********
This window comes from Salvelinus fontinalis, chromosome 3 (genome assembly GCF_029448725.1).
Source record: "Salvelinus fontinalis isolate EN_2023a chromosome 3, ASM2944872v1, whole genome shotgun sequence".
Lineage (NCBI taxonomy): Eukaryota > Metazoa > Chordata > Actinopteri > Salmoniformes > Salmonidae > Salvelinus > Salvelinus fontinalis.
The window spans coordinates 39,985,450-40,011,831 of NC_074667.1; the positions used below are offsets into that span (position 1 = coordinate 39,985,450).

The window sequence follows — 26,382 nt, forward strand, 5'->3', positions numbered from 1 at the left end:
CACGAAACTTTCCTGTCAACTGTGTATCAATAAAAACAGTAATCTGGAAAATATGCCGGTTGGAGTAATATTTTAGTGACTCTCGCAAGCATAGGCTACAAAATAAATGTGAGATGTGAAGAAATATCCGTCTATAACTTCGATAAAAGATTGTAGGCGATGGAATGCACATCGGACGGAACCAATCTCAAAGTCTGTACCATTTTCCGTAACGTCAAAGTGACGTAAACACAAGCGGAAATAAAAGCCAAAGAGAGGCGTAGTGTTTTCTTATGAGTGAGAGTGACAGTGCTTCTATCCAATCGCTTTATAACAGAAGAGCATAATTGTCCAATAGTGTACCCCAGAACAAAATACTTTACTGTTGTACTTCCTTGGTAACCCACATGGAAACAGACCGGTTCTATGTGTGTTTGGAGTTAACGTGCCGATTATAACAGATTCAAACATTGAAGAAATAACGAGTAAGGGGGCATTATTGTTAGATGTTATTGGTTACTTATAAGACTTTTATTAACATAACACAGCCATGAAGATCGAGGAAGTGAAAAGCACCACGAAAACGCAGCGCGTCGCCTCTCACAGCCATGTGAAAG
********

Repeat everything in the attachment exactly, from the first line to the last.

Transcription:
This window comes from Salvelinus fontinalis, chromosome 3 (genome assembly GCF_029448725.1).
Source record: "Salvelinus fontinalis isolate EN_2023a chromosome 3, ASM2944872v1, whole genome shotgun sequence".
Lineage (NCBI taxonomy): Eukaryota > Metazoa > Chordata > Actinopteri > Salmoniformes > Salmonidae > Salvelinus > Salvelinus fontinalis.
The window spans coordinates 39,985,450-40,011,831 of NC_074667.1; the positions used below are offsets into that span (position 1 = coordinate 39,985,450).

The window sequence follows — 26,382 nt, forward strand, 5'->3', positions numbered from 1 at the left end:
CACGAAACTTTCCTGTCAACTGTGTATCAATAAAAACAGTAATCTGGAAAATATGCCGGTTGGAGTAATATTTTAGTGACTCTCGCAAGCATAGGCTACAAAATAAATGTGAGATGTGAAGAAATATCCGTCTATAACTTCGATAAAAGATTGTAGGCGATGGAATGCACATCGGACGGAACCAATCTCAAAGTCTGTACCATTTTCCGTAACGTCAAAGTGACGTAAACACAAGCGGAAATAAAAGCCAAAGAGAGGCGTAGTGTTTTCTTATGAGTGAGAGTGACAGTGCTTCTATCCAATCGCTTTATAACAGAAGAGCATAATTGTCCAATAGTGTACCCCAGAACAAAATACTTTACTGTTGTACTTCCTTGGTAACCCACATGGAAACAGACCGGTTCTATGTGTGTTTGGAGTTAACGTGCCGATTATAACAGATTCAAACATTGAAGAAATAACGAGTAAGGGGGCATTATTGTTAGATGTTATTGGTTACTTATAAGACTTTTATTAACATAACACAGCCATGAAGATCGAGGAAGTGAAAAGCACCACGAAAACGCAGCGCGTCGCCTCTCACAGCCATGTGAAAG